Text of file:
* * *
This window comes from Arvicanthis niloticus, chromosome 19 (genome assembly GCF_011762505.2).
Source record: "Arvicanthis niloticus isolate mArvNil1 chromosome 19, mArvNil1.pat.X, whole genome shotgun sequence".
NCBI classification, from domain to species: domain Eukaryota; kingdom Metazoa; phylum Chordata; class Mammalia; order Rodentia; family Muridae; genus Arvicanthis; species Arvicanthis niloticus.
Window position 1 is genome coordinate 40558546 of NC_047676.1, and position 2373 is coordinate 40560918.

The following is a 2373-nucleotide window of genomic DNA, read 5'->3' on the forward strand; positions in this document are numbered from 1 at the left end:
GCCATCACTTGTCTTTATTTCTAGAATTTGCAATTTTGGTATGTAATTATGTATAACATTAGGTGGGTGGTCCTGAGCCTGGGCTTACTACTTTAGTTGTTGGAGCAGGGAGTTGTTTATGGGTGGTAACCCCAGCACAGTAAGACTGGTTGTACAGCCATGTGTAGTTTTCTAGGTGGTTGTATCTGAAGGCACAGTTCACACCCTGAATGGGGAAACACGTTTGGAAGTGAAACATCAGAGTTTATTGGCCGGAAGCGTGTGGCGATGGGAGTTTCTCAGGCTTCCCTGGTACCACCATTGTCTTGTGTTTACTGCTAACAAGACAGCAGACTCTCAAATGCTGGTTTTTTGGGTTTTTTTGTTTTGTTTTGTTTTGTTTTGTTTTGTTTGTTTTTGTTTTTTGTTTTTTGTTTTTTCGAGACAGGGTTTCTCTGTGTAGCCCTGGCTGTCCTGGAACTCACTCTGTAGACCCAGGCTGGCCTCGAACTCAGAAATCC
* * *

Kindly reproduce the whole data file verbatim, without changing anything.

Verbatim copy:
This window comes from Arvicanthis niloticus, chromosome 19 (genome assembly GCF_011762505.2).
Source record: "Arvicanthis niloticus isolate mArvNil1 chromosome 19, mArvNil1.pat.X, whole genome shotgun sequence".
NCBI classification, from domain to species: domain Eukaryota; kingdom Metazoa; phylum Chordata; class Mammalia; order Rodentia; family Muridae; genus Arvicanthis; species Arvicanthis niloticus.
Window position 1 is genome coordinate 40558546 of NC_047676.1, and position 2373 is coordinate 40560918.

The following is a 2373-nucleotide window of genomic DNA, read 5'->3' on the forward strand; positions in this document are numbered from 1 at the left end:
GCCATCACTTGTCTTTATTTCTAGAATTTGCAATTTTGGTATGTAATTATGTATAACATTAGGTGGGTGGTCCTGAGCCTGGGCTTACTACTTTAGTTGTTGGAGCAGGGAGTTGTTTATGGGTGGTAACCCCAGCACAGTAAGACTGGTTGTACAGCCATGTGTAGTTTTCTAGGTGGTTGTATCTGAAGGCACAGTTCACACCCTGAATGGGGAAACACGTTTGGAAGTGAAACATCAGAGTTTATTGGCCGGAAGCGTGTGGCGATGGGAGTTTCTCAGGCTTCCCTGGTACCACCATTGTCTTGTGTTTACTGCTAACAAGACAGCAGACTCTCAAATGCTGGTTTTTTGGGTTTTTTTGTTTTGTTTTGTTTTGTTTTGTTTTGTTTGTTTTTGTTTTTTGTTTTTTGTTTTTTCGAGACAGGGTTTCTCTGTGTAGCCCTGGCTGTCCTGGAACTCACTCTGTAGACCCAGGCTGGCCTCGAACTCAGAAATCC